By Liz Hitchcock
Food has not always been an issue on artist and Baylor alumnus Mark Menjivar’s conceptual plate.
His interest in studying food was ignited shortly after graduating in 2002 from the School of Social Work by a trip to his home continent, South America.
When Menjivar was attending college, he said he never thought about the food he put into his body, where it came from, who made it or even why he chose to eat it. Like most college students, he was eating out a substantial amount and was completely unaware of the hardships that surround the issue of food.
“I think the first, as far as in my artistic practice, was when I started working with Michael Nye, another artist, on a documentary on food in 2006,” Menjivar said.
“I was talking to a lot of people who were really experiencing hunger and food insecurity. I was talking to them deeply about their thoughts about it and the physical reality of hunger on the body. That was the origin of beginning to think about it.”
While helping Nye, with a exhibit titled “About Hunger and Resilience,” in which Menjivar came in contact with many people faced with the problem of hunger, Menjivars’ interests in visually documenting food issues were solidified.
“The exhibit [About Hunger and Resilience] is more about reflection than it is about suffering,” Nye said. “The stories are all about life experiences with hunger, but they are also about a larger picture of life. There are 15 stories and portraits. It is very diverse. In America, it’s hard to imagine someone that’s so hungry they would cry and not want to go on living.”
After working on the documentary, he returned home to San Antonio only to uncover another passion – photography.
Menjivar then embarked a new journey for the next three years, documenting people’s lives through their refrigerators.
“One of things that I first fell in love with in the conceptual idea of refrigerators is that they are like our bodies in a way,” Menjivar said. “They are constantly changing; the things in there are sometimes alive. They change more than any other space in our homes. That conceptual thought fascinated me.”
The concept of his most recent and complete body of work, “You Are What You Eat, ” was derived through Menjivars’ own goals in carefully monitoring his daily food consumption. He had been self-sufficient in South America and witnessed the full cycle of food, from the ground to the mouth.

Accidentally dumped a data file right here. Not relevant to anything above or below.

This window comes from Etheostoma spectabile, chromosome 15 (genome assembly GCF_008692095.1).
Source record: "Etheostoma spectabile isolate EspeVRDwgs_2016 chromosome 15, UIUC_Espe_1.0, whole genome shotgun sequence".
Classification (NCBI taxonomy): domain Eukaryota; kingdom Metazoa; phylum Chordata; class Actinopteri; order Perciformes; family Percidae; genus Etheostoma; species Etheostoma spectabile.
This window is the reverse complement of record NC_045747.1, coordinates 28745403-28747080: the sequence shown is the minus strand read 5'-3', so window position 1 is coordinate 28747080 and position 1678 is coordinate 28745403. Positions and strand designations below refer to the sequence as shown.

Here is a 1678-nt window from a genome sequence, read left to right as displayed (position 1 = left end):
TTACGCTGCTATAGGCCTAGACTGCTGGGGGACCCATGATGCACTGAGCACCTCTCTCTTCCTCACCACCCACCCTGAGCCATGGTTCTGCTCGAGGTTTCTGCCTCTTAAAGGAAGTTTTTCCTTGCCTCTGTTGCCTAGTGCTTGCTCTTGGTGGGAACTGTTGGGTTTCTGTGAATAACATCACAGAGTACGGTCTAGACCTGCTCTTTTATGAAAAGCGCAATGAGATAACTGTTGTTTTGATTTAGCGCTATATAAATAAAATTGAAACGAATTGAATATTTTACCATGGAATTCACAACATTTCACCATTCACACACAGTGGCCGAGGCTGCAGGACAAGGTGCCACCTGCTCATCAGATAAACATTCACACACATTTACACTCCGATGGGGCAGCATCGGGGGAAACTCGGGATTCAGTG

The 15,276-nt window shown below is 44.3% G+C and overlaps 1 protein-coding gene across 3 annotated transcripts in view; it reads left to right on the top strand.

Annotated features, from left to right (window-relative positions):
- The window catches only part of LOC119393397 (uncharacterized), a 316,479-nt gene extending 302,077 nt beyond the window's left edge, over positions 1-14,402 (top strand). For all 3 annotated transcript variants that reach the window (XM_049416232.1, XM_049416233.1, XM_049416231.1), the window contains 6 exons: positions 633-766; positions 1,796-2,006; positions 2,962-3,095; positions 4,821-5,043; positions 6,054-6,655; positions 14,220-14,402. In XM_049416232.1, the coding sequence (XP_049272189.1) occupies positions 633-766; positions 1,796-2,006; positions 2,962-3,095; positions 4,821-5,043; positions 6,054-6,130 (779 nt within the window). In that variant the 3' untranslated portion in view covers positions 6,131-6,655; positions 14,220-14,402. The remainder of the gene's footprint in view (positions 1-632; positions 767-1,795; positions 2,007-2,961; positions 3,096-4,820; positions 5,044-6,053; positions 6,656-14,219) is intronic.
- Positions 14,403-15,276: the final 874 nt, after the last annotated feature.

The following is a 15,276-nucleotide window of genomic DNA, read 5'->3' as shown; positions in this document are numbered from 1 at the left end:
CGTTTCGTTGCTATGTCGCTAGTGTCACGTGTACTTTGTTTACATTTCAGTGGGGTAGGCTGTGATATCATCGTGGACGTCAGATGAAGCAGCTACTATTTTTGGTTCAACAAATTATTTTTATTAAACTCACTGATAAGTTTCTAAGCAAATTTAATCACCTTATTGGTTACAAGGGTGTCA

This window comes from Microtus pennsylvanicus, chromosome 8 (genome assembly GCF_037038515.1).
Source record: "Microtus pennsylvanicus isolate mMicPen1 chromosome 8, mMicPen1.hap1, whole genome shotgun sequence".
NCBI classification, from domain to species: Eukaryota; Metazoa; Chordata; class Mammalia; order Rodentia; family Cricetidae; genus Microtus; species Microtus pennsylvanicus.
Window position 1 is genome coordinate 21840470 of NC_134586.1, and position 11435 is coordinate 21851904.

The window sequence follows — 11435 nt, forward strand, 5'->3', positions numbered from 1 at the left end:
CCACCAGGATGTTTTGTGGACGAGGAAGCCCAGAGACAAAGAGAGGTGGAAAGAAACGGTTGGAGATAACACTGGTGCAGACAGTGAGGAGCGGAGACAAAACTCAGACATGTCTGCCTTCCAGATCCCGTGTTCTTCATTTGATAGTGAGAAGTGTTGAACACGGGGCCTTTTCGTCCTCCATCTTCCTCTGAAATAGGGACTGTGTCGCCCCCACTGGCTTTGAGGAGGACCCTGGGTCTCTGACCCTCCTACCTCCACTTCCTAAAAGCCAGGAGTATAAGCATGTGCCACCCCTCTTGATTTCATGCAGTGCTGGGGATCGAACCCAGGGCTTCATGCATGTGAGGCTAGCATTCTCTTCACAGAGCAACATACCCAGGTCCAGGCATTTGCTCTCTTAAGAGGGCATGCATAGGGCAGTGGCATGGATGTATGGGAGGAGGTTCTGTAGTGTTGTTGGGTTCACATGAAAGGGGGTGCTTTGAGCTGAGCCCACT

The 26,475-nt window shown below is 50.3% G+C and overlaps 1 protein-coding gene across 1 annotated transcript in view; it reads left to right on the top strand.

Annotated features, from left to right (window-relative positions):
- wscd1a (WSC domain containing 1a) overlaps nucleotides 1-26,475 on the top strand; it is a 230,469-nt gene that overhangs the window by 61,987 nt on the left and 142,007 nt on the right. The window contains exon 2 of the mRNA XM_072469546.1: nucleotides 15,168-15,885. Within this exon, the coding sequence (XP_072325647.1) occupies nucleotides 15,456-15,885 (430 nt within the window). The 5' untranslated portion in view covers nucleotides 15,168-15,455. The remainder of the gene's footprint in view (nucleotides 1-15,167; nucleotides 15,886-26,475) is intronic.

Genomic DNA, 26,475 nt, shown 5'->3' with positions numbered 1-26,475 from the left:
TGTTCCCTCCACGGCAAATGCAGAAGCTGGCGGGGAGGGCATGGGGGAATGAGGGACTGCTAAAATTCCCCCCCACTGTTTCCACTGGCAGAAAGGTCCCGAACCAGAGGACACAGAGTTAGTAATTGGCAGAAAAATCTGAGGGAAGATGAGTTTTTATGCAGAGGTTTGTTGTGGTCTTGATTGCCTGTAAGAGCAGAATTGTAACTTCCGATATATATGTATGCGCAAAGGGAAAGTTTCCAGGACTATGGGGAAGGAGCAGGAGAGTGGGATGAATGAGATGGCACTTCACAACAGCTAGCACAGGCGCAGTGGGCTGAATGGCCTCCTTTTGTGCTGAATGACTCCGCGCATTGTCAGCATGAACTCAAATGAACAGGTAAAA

“His work is extremely strong and really touches on so many issues, like financial securities and nutrition habits,” Nye said. “’You Are What You Eat’ really makes you think about what you eat and what’s in your fridge.”
The photographs in this series are pictures of refrigerators of an array of types of people. The pieces are compiled with information regarding each individual, small excerpts about their job, the number of people in their household and a fact about them.
Through the execution of this series, Menjivar said he discovered things about people and each of their relationships with food, whether it be good or bad.
Dr. Diana Garland, dean of the School of Social Work at Baylor, said it is important to be aware of hunger issues around the globe.
“We don’t think clearly or set goals, make plans or dream dreams, or just live our lives in forward thinking if we are hungry and we have to focus on where our next meal is going to come from. Our lives are affected by hunger.”
Menjivar began to see that regardless of who people are or what they do, food has a prominent impact in people’s lives.
One of Menjivar’s pieces is a list of virtually everything Menjivar ate for an entire year. He was driven to record his own eating habits when he was challenged by a nutritionist friend.
Something that he realized once he began the process of fastidiously recording every meal and snack, was that like many people in America, he was sometimes unaware of the things he ate.
Whether it be the quality of nutrition he was in taking in or the number of times he ate fast-food, Menjivar said that he began to see the relevance of food in people’s lives and how we form a relationship with our food.
“Something that fascinates me about food,” Menjivar said, “is that we can all relate to it. It’s kind of like this large umbrella that has all these different explorations in it.”
Menjivar is currently working on a project that combines new media art and social work. He will be organizing cities to chart out food maps.
“I will be working with communities to make these alternative maps of their cities by exploring the community through the lenses of food,” Menjivar said. “This will look different for each place, but it may include the location of restaurants, grocery stores, gardens, or even pictures of the food people are eating. The possibilities are endless.”
The concept behind the food maps is that you can glean a greater knowledge of a community through examining the way that community eats.
“My hope is to make a comprehensive food map of the city of San Antonio,” Menjivar said, “but then expand the project as I go to different communities around the country, hosting food mapping workshops and I will invite people to contribute to the process from wherever they are.”
His plans are to gather groups of people to construct a plan involving splitting into smaller groups of people and having lunch. Once each group decides what, where and how they will eat, they will document their experience.
“He is being an advocate on an issue that is very important,” Garland said, “which is adequate food and reliable source of nutrition. Mark’s work is a direct outcome of his social work education. He just uses a different medium to get the message across.”